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Colección:
INTERAMER
Número: 71
Año: 2002
Autor: Johann Van Reenen, Editor
Título: Digital Libraries and Virtual Workplaces. Important Initiatives for Latin America in the Information Age

3. Universities and EDTs

The advantages of ETD systems for universities

      For universities, an ETD program has numerous advantages, in addition to the grand one of helping build a worldwide collection of millions of graduate research reports. First, it is a way for the research carried out in connection with their graduate programs to become visible to large numbers of interested parties around the world. High quality ETDs may add not only to the reputation of the students preparing them, but also to the faculty, research groups, laboratories, centers, departments, colleges, and universities involved. Even on a single campus, other students engaged in research, as well as instructors seeking interesting examples for classes, may benefit from each ETD added to the local collection.

      Second, an ETD program may save time, labor, and funds that would be devoted to more conventional processing of paper TDs. If a campus switches from paper to electronic submission, there are savings in library shelf space, binding, shelving, hauling and shipping, and reductions in the costs associated with checking and cataloguing. Based on experience at Virginia Tech, the value exceeds $10,000 per year.

      Third, an ETD program helps lead to improvements at universities regarding digital library infrastructure. Though the number of works and accesses are only moderate relative to larger digital libraries and online collections, a full implementation of an ETD initiative constitutes a complete digital library application. Indeed, the planning, training, implementation, and operation of an ETD program can be thought of as a complete digital library case study (Fox 1999b). It should be easy afterward to undertake other digital library projects. Conversely, if a campus has digital library efforts underway, adding ETD services should be a relatively easy enhancement.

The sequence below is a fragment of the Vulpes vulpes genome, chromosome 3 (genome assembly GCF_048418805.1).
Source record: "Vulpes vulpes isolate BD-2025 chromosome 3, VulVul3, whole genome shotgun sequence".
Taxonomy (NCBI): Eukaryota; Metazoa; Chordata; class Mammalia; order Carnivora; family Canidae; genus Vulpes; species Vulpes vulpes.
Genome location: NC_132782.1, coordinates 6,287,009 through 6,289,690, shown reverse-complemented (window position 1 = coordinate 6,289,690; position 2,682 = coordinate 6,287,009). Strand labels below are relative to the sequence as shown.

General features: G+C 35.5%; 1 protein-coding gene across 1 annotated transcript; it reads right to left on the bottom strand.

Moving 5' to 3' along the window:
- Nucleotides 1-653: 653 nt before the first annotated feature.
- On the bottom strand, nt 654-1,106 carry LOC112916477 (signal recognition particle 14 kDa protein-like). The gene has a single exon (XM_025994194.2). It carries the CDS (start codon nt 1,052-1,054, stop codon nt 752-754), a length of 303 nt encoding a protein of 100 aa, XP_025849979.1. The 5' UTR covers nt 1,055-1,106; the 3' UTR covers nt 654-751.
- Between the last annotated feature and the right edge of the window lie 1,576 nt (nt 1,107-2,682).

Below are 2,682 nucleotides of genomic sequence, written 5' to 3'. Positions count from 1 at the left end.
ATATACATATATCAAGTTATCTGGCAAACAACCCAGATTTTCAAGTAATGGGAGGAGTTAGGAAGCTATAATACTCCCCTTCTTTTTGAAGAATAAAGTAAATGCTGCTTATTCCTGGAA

Fourth, and most importantly, ETD programs may raise the understanding on a campus of key concepts. There may be increased awareness of the value of multimedia methods to express research results. There may be more understanding of digital libraries, more support for digital preservation programs, more willingness for authors to submit their works into open archives, and more emphasis on the development of skills related to searching, accessing, and re-using knowledge resources. There may be increased discussion and understanding of issues related to intellectual property rights, publishers, the value of university research, and the various ways in which research results can be disseminated. There may be increased valuation of information literacy, and expanded support for graduate programs.

Develop an ETD program in your university

      Campuses interested in ETD programs engage therein when there is sufficient leadership and initiative. If a concerted effort is made, the entire process may be completed in less than half a year, though some campuses may gradually shift toward ETDs over several years.Typically, an ETD program must be developed as a team effort involving those involved in graduate education, library and archive operations, and computing / information technology support. The relative roles of these three groups, and others involved as per campus situations, depend on local policies, procedures, resources, skills, and initiative. While a particular campus can learn from the experience of active institutions in NDLTD, or work in concert with neighbouring or peer institutions as part of co-operative programs, local action is nevertheless needed for this effort that deals with student education and campus infrastructure.